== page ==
Oh dear, oh dear, oh dear. Electing to change my flights so that I could watch the England versus Germany game in the Lufthansa lounge at Frankfurt airport en route to Madrid on Sunday turned out not to be my smartest ever move; not only did I have to suffer the indignity of watching England crash out to a technically and tactically superior German team, I was also surrounded by jubilant German fans as the debacle unfolded. For me at least, the controversy over the disallowed Lampard goal should not obscure the fact that England performed poorly throughout the tournament. The young German team has earned the right to contest a quarter-final with Diego Maradonna's Argentina team, although I cannot quite bring myself to wish them well in that endeavour.
(This should not upset my German friends and colleagues unduly, as every team that I have cheered for on tour has been ignominiously defeated: France crashed 2-0 to Mexico the day after I chanted "allez les Bleus!" in Paris; in Rome, citing a long-dead maternal Italian Great Grandfather, I melodramatically ripped-off my business shirt to declare my allegiance to the Azurri, only to watch Italy succumb 3-2 to Slovakia; and I have said enough already about the England game. Football and I may be about to enter a period of trial separation.)
And so to Madrid, for the final stop of our 2010 CTO Road Show. Madrid's Puerta del Sol, is the centre of the country's road network (el kilómetro cero). The Spanish traffic administration is spearheading the application of analytics in road and traffic management – and is going well-beyond merely spreading information about congested motorways and on-going construction work in doing so. The authority responsible for traffic administration – the Dirección General de Tráfico (DGT) - is mining its traffic data to identify trouble spots where significantly more accidents occur than elsewhere and then taking measures to improve road safety at these places. The DGT started on the journey of developing the analytical capabilities necessary to succeed in this endeavour about three years ago, when it started the implementation an EDW that incorporated data from a variety of sources, including driver, vehicle and meteorological data as well as traffic tickets and data from automated radar devices. By tracking the impact of speed controls, for example, the authorities can optimize the location of their radar devices; bad news for drivers like myself with a heavy right-foot, but important to improving public safety, nonetheless. This analysis will become both easier and more sophisticated this year, as DGT is preparing to make use of Teradata's new geospatial capabilities to plot the location of traffic incidents with greater accuracy and to manipulate this data much more efficiently.
All of which is proof – if proof were needed – of what my travelling companion and Teradata technology supremo, Stephen Brobst, has been saying throughout our European tour: the "Internet of things" is upon us and time and space are critical dimensions where the Tsunami of sensor data are concerned. The accurate and consistent representation of time and location attributes are necessary, but not sufficient; DBMS technology must also be able to support scalable, simple, high-performance manipulation of these data. As Stephen like to point out, "a write only Data Warehouse is not very interesting" critical, we must also be able to manipulate these data. Stephen's explanation of Teradata's own implementation of high-performance geo-spatial processing is a model of clarity; if you were unfortunate enough to miss his presentation on tour and would like to know more, please get in touch to discuss your requirements.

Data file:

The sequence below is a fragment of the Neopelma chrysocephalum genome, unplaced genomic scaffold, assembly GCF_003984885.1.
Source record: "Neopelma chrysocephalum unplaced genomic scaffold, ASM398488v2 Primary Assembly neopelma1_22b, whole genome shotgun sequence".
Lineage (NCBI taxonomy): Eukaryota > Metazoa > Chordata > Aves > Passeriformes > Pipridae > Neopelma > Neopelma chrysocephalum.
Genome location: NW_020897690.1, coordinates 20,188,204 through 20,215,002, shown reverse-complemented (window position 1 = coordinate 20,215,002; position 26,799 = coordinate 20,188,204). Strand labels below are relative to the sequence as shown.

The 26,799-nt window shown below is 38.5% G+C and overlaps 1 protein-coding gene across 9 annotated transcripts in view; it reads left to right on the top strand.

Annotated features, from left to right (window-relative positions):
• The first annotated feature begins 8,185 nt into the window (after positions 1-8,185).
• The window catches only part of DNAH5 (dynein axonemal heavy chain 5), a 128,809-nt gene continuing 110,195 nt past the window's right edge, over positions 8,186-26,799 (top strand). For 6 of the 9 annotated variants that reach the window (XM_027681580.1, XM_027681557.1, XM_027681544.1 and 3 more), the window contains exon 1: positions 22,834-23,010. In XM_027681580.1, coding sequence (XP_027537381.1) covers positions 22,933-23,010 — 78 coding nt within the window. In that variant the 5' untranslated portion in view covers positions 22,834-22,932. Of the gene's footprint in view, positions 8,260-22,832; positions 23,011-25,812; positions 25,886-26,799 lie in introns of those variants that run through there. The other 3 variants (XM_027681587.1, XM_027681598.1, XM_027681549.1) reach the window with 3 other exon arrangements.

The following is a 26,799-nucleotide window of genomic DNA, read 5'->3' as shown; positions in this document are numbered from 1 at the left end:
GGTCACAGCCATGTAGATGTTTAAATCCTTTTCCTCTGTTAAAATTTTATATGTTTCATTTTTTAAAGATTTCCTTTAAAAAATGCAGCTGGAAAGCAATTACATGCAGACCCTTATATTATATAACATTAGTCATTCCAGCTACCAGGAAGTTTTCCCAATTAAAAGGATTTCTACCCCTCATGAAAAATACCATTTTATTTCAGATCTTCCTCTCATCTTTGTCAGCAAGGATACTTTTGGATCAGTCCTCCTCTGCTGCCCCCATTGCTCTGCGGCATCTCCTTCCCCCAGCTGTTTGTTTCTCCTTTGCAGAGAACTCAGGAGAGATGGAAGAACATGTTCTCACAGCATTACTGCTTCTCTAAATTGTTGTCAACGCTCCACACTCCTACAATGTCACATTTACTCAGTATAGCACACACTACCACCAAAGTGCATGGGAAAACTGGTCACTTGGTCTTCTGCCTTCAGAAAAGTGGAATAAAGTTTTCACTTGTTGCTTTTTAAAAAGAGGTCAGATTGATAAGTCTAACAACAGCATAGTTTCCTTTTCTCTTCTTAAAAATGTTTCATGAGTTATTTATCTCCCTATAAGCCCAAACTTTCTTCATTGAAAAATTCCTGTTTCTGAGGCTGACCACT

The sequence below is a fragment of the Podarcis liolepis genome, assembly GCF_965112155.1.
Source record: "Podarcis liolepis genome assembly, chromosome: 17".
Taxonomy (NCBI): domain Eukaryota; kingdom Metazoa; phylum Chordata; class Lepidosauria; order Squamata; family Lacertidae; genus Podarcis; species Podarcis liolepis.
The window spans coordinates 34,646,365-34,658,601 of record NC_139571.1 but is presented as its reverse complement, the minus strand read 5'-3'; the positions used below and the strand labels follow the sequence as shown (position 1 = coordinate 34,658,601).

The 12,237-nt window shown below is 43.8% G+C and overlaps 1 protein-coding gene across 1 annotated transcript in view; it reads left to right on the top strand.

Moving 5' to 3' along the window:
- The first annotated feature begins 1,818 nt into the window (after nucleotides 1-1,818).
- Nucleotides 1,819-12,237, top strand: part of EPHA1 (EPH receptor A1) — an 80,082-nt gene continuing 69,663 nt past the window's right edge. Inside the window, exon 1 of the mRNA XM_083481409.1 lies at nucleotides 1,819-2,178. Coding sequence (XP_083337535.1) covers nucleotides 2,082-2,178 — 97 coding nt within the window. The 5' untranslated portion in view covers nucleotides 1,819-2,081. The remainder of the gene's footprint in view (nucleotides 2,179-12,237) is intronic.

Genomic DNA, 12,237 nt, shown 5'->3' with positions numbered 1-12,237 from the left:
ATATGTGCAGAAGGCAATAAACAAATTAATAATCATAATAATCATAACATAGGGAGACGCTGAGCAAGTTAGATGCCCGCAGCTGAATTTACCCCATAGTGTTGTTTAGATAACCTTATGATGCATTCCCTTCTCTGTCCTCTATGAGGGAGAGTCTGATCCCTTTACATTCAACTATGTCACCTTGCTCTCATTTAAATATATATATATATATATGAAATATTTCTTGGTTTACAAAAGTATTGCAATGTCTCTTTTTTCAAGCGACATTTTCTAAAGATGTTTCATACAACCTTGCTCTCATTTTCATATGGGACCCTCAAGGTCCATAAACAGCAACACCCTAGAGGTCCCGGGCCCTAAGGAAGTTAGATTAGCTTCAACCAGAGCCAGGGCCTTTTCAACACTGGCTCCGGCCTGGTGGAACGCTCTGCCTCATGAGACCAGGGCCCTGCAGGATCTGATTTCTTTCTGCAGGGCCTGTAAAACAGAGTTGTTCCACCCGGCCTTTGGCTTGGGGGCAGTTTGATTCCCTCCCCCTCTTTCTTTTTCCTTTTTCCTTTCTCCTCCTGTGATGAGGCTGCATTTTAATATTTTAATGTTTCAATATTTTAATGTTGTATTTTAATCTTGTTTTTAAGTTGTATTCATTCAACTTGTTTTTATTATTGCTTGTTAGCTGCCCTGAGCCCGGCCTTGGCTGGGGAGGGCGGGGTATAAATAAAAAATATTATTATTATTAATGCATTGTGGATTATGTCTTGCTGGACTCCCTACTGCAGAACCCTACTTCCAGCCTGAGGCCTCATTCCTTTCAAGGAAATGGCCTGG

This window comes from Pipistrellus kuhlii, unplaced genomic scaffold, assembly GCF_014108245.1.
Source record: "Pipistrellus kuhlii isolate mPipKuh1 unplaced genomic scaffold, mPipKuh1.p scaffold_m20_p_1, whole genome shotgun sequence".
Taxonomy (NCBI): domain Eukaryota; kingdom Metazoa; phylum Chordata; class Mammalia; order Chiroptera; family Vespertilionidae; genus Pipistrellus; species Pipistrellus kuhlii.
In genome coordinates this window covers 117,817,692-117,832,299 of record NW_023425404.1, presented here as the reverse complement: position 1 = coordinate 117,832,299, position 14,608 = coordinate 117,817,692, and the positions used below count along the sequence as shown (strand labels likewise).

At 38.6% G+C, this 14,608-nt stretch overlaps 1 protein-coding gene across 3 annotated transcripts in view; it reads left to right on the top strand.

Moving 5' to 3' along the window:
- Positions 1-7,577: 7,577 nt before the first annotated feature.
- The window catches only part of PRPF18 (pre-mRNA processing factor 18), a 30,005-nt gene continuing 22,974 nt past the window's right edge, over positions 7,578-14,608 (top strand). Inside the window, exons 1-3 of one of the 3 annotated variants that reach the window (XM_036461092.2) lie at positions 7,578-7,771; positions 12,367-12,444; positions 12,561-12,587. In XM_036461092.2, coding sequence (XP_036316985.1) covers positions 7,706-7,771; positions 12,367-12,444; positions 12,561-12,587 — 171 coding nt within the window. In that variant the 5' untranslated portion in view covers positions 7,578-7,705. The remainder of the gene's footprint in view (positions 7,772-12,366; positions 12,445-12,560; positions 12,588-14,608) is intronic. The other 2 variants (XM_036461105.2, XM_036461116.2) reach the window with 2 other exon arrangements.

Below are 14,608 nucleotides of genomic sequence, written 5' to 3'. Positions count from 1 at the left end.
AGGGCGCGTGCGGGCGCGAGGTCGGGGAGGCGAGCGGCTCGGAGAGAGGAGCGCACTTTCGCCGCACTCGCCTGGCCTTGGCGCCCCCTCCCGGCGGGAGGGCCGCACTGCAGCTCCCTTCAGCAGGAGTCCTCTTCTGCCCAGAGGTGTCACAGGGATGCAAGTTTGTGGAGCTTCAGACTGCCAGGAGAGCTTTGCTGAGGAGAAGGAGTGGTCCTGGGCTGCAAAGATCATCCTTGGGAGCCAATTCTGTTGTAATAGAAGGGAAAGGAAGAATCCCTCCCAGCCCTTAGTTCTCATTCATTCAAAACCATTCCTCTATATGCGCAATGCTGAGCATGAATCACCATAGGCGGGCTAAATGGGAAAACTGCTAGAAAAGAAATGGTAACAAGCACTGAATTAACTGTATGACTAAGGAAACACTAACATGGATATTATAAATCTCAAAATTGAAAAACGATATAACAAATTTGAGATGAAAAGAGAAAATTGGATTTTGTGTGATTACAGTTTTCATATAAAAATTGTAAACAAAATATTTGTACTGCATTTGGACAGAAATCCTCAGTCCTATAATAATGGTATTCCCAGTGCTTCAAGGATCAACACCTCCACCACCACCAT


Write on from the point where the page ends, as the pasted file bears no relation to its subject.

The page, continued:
While Madrid is focussing on the calles and carreteras, Paris is using analytics to improve travellers' experience of public transport. The Syndicat des transports d'Île-de-France (STIF) has been recording departure and arrival times, carrier and dates of travel - mainly by capturing anonymous mobile phone data of each individual traveller - since 2008. By using special algorithims to process the resulting data - more than 17 million events per day - STIF is able to model the impact of construction detours or line outages on consumer usage patterns. This gives STIF a much better idea of the actual transportation demand, frequency, journey time and even punctuality, for which the authority had to rely on passenger surveys in the past. The result is greatly improved investment decision-making – not to mention a happier and more relaxed travelling public.
This combination of detailed data and geospatial capabilities can be further enhanced with powerful visualization techniques. For example, 4D visualizations add additional dimensions like time to the picture, turning a detailed event map into a movie. Traffic authorities can use these visualizations to study how traffic patterns vary between weekday rush hours and Saturdays, for example, or to get an impression of the effects that a closed road would have on the whole road system and schedule maintenance works accordingly. City planners may also be interested to analyze how average income levels in different areas correlate with traffic patterns, to predict likely traffic volumes as cities develop and evolve.
Good visualization technology – like that provided by Teradata partner Tableau - can help analysts to rapidly uncover meaning and relationships in even very large and complex data-sets. Several million English fans did not need advanced technology to see clearly on Sunday that which one Italian apparently could not: that Peter Crouch would have been much more likely to score the 3 goals that England needed to avoid elimination from the 2010 World Cup than Emile Heskey. Probably it made no difference to the final outcome, but still Fabio Capello was blind to the bleedin' obvious.
Until the next time, adios, amigos.